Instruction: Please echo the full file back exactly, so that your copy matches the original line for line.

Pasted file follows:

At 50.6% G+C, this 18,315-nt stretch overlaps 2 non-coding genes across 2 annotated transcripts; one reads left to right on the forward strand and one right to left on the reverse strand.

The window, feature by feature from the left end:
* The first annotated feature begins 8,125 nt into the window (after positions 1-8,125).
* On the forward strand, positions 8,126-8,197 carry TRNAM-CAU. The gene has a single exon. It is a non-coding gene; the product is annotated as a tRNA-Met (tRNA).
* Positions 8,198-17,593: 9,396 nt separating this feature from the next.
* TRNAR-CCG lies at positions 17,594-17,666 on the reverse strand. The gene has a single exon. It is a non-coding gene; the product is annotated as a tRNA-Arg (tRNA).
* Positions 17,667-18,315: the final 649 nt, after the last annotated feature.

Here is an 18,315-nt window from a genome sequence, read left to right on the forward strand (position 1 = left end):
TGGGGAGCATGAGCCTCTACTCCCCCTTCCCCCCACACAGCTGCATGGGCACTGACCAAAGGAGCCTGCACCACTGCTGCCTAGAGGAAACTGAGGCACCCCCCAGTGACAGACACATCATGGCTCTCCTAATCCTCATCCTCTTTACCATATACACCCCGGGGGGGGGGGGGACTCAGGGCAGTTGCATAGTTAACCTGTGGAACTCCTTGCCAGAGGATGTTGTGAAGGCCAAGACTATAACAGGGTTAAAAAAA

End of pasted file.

At 50.6% G+C, this 18,315-nt stretch overlaps 2 non-coding genes across 2 annotated transcripts; one reads left to right on the forward strand and one right to left on the reverse strand.

The window, feature by feature from the left end:
* The first annotated feature begins 8,125 nt into the window (after positions 1-8,125).
* On the forward strand, positions 8,126-8,197 carry TRNAM-CAU. The gene has a single exon. It is a non-coding gene; the product is annotated as a tRNA-Met (tRNA).
* Positions 8,198-17,593: 9,396 nt separating this feature from the next.
* TRNAR-CCG lies at positions 17,594-17,666 on the reverse strand. The gene has a single exon. It is a non-coding gene; the product is annotated as a tRNA-Arg (tRNA).
* Positions 17,667-18,315: the final 649 nt, after the last annotated feature.

Here is an 18,315-nt window from a genome sequence, read left to right on the forward strand (position 1 = left end):
TGGGGAGCATGAGCCTCTACTCCCCCTTCCCCCCACACAGCTGCATGGGCACTGACCAAAGGAGCCTGCACCACTGCTGCCTAGAGGAAACTGAGGCACCCCCCAGTGACAGACACATCATGGCTCTCCTAATCCTCATCCTCTTTACCATATACACCCCGGGGGGGGGGGGGACTCAGGGCAGTTGCATAGTTAACCTGTGGAACTCCTTGCCAGAGGATGTTGTGAAGGCCAAGACTATAACAGGGTTAAAAAAA